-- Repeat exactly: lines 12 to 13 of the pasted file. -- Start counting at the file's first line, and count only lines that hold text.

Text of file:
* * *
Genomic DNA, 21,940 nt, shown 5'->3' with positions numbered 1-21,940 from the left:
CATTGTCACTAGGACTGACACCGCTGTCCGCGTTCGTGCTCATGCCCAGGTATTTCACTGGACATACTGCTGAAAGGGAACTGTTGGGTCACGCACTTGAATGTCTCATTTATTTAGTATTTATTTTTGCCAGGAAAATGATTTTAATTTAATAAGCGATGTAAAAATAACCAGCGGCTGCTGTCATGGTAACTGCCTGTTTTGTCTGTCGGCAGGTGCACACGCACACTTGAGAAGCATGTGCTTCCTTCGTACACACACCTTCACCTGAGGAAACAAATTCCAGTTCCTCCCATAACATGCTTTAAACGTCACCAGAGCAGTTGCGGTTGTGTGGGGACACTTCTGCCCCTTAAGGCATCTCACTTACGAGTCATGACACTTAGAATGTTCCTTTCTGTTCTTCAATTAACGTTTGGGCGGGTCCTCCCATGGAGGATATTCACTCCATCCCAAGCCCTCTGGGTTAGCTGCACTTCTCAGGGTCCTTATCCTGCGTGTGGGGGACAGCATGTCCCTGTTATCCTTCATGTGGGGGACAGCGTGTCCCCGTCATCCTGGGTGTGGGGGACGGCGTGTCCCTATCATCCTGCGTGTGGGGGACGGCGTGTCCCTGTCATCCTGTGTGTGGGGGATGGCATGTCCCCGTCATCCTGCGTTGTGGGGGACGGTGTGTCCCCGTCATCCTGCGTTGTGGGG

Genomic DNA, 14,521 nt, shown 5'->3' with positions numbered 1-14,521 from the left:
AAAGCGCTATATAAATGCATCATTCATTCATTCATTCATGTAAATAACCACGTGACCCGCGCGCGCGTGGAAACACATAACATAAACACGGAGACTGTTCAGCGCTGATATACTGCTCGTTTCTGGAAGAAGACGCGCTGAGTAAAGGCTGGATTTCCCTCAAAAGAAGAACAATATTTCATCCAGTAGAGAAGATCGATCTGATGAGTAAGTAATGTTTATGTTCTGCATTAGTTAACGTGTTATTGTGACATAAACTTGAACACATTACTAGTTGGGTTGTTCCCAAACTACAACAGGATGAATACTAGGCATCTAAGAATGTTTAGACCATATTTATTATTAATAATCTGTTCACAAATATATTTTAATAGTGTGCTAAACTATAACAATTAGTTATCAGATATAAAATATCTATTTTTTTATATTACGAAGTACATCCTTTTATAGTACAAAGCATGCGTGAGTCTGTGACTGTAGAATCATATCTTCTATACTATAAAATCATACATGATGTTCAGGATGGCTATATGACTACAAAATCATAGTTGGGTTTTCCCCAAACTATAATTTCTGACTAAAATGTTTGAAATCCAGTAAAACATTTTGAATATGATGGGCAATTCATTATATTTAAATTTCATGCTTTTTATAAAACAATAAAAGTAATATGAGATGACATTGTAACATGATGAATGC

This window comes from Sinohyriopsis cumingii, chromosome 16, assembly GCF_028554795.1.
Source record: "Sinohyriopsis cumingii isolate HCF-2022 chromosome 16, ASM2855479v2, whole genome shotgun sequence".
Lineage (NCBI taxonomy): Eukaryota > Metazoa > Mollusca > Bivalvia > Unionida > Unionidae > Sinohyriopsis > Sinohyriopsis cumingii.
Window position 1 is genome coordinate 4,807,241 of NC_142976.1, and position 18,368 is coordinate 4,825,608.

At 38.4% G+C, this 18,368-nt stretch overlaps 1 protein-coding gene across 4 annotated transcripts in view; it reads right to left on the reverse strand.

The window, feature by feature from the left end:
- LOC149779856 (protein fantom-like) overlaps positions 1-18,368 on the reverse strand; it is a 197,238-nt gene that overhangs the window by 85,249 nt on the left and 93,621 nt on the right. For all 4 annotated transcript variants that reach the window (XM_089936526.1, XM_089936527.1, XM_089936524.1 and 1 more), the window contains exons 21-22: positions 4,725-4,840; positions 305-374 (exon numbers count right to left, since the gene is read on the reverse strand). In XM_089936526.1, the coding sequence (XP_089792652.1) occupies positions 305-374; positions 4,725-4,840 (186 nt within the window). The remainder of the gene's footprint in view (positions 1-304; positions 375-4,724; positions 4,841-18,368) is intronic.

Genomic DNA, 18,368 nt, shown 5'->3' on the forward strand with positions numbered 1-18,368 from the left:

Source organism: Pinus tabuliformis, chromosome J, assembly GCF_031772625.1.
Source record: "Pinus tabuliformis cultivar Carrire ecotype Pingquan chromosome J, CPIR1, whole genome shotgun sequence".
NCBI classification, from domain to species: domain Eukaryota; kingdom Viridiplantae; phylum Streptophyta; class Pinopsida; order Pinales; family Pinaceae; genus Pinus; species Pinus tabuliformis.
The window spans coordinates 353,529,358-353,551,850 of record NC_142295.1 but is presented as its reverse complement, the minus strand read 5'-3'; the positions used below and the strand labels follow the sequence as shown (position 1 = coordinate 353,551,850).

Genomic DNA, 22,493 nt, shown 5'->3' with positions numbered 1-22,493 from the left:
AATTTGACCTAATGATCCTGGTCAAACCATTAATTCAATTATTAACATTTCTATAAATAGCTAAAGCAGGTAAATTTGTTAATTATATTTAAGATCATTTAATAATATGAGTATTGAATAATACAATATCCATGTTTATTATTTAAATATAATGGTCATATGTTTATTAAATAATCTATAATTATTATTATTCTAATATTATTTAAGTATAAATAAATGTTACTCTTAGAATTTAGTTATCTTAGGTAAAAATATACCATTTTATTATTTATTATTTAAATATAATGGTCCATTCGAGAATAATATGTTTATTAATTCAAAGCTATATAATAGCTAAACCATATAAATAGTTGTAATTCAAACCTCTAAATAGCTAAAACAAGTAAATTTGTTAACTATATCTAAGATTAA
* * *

Genomic DNA, 18,368 nt, shown 5'->3' on the forward strand with positions numbered 1-18,368 from the left:

Source organism: Pinus tabuliformis, chromosome J, assembly GCF_031772625.1.